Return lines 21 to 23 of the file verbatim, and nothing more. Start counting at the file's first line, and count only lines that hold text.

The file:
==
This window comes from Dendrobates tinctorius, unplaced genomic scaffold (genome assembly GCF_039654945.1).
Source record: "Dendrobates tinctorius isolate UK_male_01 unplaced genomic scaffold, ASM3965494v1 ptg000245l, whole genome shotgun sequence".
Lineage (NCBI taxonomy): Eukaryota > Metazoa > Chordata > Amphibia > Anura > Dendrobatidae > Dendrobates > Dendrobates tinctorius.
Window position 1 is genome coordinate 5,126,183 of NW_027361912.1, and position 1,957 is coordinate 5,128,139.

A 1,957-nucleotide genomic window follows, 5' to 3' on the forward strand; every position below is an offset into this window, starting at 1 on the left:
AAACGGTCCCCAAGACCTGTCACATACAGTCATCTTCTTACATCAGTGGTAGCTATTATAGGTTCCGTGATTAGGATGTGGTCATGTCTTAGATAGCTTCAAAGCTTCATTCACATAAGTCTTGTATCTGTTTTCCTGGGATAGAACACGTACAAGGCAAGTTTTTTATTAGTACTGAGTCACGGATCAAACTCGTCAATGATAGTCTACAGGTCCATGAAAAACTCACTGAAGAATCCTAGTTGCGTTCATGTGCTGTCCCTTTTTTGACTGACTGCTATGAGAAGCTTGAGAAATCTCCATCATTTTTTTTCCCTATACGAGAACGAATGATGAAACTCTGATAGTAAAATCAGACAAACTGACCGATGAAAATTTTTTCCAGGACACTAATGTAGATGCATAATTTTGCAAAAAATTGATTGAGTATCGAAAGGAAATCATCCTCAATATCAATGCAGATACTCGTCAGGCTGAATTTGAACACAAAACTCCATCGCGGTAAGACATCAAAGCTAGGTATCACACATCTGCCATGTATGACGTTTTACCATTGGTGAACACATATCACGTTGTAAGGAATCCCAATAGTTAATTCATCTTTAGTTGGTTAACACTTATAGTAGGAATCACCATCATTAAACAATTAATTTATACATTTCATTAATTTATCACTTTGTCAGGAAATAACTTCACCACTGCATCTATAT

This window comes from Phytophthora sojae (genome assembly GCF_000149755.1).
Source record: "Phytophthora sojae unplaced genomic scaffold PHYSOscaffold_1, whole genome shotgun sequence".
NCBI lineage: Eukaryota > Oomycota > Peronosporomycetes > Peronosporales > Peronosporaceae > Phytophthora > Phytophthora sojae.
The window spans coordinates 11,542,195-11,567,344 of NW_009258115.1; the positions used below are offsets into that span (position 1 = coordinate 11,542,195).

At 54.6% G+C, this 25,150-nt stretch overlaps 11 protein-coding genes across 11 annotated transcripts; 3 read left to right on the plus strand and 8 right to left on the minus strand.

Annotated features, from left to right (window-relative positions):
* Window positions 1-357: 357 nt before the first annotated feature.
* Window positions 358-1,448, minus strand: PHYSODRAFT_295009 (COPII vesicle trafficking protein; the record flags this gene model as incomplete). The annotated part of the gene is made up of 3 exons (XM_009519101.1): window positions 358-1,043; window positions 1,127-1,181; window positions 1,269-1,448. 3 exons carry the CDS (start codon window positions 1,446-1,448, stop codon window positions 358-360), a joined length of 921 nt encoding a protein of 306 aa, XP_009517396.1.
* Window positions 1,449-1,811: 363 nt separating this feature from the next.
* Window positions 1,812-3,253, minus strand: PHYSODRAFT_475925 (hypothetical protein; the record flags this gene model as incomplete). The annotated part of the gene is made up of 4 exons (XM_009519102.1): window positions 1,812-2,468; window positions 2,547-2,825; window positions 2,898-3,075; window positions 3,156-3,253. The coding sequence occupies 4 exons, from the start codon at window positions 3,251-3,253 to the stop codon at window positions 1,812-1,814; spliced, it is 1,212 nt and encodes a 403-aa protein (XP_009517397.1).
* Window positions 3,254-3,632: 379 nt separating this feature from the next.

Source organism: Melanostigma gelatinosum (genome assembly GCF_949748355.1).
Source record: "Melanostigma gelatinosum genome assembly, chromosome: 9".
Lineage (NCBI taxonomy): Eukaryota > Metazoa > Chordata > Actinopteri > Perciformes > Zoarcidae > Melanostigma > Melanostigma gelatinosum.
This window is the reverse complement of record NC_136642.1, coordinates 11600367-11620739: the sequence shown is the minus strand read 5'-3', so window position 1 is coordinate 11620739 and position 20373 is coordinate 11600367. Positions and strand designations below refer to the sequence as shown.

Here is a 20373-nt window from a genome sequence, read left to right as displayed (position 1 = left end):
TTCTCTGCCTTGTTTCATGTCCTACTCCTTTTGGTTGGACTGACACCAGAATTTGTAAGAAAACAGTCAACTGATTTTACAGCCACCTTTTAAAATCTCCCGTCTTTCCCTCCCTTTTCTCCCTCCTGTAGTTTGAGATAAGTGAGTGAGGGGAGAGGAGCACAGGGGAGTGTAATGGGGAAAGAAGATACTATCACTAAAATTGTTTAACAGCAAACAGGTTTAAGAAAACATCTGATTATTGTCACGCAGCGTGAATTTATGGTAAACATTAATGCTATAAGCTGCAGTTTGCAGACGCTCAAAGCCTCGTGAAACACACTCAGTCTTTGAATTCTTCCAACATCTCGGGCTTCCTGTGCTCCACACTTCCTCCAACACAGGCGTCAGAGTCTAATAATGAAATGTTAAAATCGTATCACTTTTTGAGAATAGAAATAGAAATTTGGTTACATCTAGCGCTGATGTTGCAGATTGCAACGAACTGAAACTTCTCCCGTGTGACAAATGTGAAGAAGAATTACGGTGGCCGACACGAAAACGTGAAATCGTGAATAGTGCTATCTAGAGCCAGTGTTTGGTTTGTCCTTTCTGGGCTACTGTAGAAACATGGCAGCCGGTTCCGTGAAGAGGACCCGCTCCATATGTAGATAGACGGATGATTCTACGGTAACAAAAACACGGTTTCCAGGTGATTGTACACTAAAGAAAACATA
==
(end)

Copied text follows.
This window is the reverse complement of record NC_136642.1, coordinates 11600367-11620739: the sequence shown is the minus strand read 5'-3', so window position 1 is coordinate 11620739 and position 20373 is coordinate 11600367. Positions and strand designations below refer to the sequence as shown.

Here is a 20373-nt window from a genome sequence, read left to right as displayed (position 1 = left end):
TTCTCTGCCTTGTTTCATGTCCTACTCCTTTTGGTTGGACTGACACCAGAATTTGTAAGAAAACAGTCAACTGATTTTACAGCCACCTTTTAAAATCTCCCGTCTTTCCCTCCCTTTTCTCCCTCCTGTAGTTTGAGATAAGTGAGTGAGGGGAGAGGAGCACAGGGGAGTGTAATGGGGAAAGAAGATACTATCACTAAAATTGTTTAACAGCAAACAGGTTTAAGAAAACATCTGATTATTGTCACGCAGCGTGAATTTATGGTAAACATTAATGCTATAAGCTGCAGTTTGCAGACGCTCAAAGCCTCGTGAAACACACTCAGTCTTTGAATTCTTCCAACATCTCGGGCTTCCTGTGCTCCACACTTCCTCCAACACAGGCGTCAGAGTCTAATAATGAAATGTTAAAATCGTATCACTTTTTGAGAATAGAAATAGAAATTTGGTTACATCTAGCGCTGATGTTGCAGATTGCAACGAACTGAAACTTCTCCCGTGTGACAAATGTGAAGAAGAATTACGGTGGCCGACACGAAAACGTGAAATCGTGAATAGTGCTATCTAGAGCCAGTGTTTGGTTTGTCCTTTCTGGGCTACTGTAGAAACATGGCAGCCGGTTCCGTGAAGAGGACCCGCTCCATATGTAGATAGACGGATGATTCTACGGTAACAAAAACACGGTTTCCAGGTGATTGTACACTAAAGAAAACATA